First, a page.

Domestic politics are playing an increasingly destabilizing role in the coalition mission in Afghanistan. A disagreement over whether to extend the country’s military mission has brought down the Dutch government. The centre-right prime minister wanted to accede to NATO’s request for an extension, while one of his coalition partners on the left wanted to stick to the agreed-upon plan to leave Afghanistan this year.
NATO isn’t pretending this isn’t a problem.
The Dutch have been holding Uruzgan province, one of the more unstable regions after Kandahar and Helmand. The Australians were asked to step into the breach, and declined, which means that some of the American troops who were sent over as part of the surge into the south are going to have to go up to Uruzgan to replace the Dutch.
Meanwhile, Canada continues to proceed under the assumption that we are leaving Kandahar in 2011, regardless of how this summer’s counterinsurgency campaign turns out. On the record, Canadian officials will say that NATO is perfectly fine with that – we’ve done good work, paid our dues, etc. And on the record, NATO officials will say that Canada’s departure is just another operational constraint that needs to be factored into mission planning.
When it comes to don’t-quote-me-on-this discussions, it is a different thing entirely. Most officials I spoke with over there are very unhappy with Canada’s plan to leave. A senior British officer put it most bluntly: “It’s an absolute disaster, unless we can fill in the lost experience and that’s unlikely. It’s bad campaign work, and it’s bad alliance work.”
Most of the Afghans we met didn’t like it either. An ANA commander at one of the OMLT bases was very unhappy with the prospect of Canada leaving, and he got rather emotional when discussing how much the relationship his men had with the Canadians meant to him. And that’s one aspect that tends to get ignored in the debate over whether to stay or go – the deep personal bonds of trust that have been established between the Afghan troops and their Canadian mentors. Replacing that trust isn’t as simple as simply bringing in new troops from a new country.
None of this is an argument for extending the mission.I find it very hard to be hawkish about a war that has cost far too many lives on all sides and that promises to take still more lives over the next year and a half, to very little obvious effect. But the fact is Canada has made a commitment over there, not only to our NATO partners but – more importantly – to the Afghan people. Whatever we do, I think it is vital that we not betray that commitment.
What this country ought to have is a proper public debate the role we are going to play in Afghanistan after summer 2011. The state-building project we are engaged in is a decades-long endeavour, even assuming the military side of McChrystal’s COIN strategy works as planned. There are options that fall somewhere between a total pullout and remaining in full combat operations. One thing that McChrystal has repeatedly asked for is more trainers, and he hasn’t received anywhere close to the number he needs.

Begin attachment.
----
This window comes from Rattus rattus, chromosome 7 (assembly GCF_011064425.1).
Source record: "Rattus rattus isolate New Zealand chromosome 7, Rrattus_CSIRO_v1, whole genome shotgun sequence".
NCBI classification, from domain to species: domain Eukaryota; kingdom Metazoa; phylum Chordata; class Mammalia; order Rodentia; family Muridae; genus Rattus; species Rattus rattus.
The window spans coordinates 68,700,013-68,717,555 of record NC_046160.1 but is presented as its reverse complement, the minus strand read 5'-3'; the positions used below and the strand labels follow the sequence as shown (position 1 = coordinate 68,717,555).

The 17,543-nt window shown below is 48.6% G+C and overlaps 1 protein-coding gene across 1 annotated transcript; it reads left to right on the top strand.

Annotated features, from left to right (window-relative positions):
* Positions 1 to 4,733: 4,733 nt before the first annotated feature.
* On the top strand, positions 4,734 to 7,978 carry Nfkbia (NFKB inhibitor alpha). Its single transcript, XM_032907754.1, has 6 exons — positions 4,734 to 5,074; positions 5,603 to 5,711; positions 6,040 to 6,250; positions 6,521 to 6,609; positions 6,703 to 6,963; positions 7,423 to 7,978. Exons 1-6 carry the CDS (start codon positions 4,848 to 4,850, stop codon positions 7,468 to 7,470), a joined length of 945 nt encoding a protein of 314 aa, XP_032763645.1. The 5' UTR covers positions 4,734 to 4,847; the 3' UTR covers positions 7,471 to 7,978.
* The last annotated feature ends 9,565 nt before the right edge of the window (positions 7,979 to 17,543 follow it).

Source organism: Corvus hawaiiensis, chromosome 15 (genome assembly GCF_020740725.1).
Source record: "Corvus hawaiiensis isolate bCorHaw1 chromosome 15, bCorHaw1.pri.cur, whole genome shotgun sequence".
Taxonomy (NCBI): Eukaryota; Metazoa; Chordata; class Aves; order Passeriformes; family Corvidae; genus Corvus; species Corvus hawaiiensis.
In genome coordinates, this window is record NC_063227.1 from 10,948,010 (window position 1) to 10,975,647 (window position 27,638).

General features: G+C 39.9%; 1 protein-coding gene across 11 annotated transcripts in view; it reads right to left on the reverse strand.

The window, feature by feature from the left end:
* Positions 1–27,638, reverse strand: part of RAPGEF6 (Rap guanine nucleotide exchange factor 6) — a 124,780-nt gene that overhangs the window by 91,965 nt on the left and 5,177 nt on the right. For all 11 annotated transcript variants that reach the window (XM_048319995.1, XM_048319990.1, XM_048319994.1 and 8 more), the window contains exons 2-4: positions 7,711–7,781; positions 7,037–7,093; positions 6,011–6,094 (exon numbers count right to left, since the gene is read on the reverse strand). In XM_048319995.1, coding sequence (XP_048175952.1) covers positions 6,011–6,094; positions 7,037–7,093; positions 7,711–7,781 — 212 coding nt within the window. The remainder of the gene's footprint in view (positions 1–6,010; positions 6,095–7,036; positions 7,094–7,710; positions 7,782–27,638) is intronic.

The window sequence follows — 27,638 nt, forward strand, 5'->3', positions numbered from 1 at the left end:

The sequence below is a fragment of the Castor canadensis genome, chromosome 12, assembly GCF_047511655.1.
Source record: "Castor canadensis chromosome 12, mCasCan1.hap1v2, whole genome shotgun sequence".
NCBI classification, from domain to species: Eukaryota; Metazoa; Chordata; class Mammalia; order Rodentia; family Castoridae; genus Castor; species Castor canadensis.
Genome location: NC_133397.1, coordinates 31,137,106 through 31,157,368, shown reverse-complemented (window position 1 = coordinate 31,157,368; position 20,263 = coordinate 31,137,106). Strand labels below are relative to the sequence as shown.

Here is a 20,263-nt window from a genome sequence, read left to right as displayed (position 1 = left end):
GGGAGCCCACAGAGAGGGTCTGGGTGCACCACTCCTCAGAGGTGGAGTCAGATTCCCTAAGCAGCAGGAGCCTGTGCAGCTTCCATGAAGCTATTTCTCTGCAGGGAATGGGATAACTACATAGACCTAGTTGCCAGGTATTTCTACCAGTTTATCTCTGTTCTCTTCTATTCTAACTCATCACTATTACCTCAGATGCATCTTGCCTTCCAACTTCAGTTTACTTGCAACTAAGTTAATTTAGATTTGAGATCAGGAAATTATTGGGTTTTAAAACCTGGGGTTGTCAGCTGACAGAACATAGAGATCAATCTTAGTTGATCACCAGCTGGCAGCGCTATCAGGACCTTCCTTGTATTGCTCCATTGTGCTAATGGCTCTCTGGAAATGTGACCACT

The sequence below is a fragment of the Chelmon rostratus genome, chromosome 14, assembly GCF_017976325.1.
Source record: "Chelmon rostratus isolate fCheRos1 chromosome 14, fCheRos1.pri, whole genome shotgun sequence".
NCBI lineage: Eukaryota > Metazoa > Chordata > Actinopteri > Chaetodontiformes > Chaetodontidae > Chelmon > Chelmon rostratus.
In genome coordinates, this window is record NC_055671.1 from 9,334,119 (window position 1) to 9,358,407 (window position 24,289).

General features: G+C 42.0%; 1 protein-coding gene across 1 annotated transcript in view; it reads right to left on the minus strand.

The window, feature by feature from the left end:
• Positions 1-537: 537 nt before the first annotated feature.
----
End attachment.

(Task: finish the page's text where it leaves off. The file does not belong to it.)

Meanwhile, today’s WSJ has a very interesting article about the surprisingly high level of support in Denmark for the country’s mission in Afghanistan. Despite having the second highest ratio of casualties to troops (after Canada), around half of all Danes support the mission, while only a third think that Denmark should not have troops in Afghanistan. In contrast, the latest Angus Reid poll has 47 percent of Canadians in support of the military operation, with 49 percent opposed.
One thing the Danes have done to engineer a rough consensus on the mission is to give reporters “deep access” to soldiers who are allowed to talk, on the record, about the mission. According to the Danish defense minister:
When troops say, ” ‘We did a job and we did it good, and it is worth doing,’ then it is very hard indeed for a lot of people to oppose, because those are the men and women who risk their lives,” he said.
In contrast, Canadians rarely hear from the rank and file about the work they are doing over there. Canadian soldiers are generally allowed to talk to reporters only about their specific job or area of expertise – any freelancing about geopolitics or the broader implications of what they are doing is forbidden. You can see why the military would want it this way, but one effect is that it reduces stories about the mission tend to two general types: Political stories, or dead-soldier stories. What we don’t hear much about is the huge amount of highly dedicated professional soldiering that is going on down in Kandahar.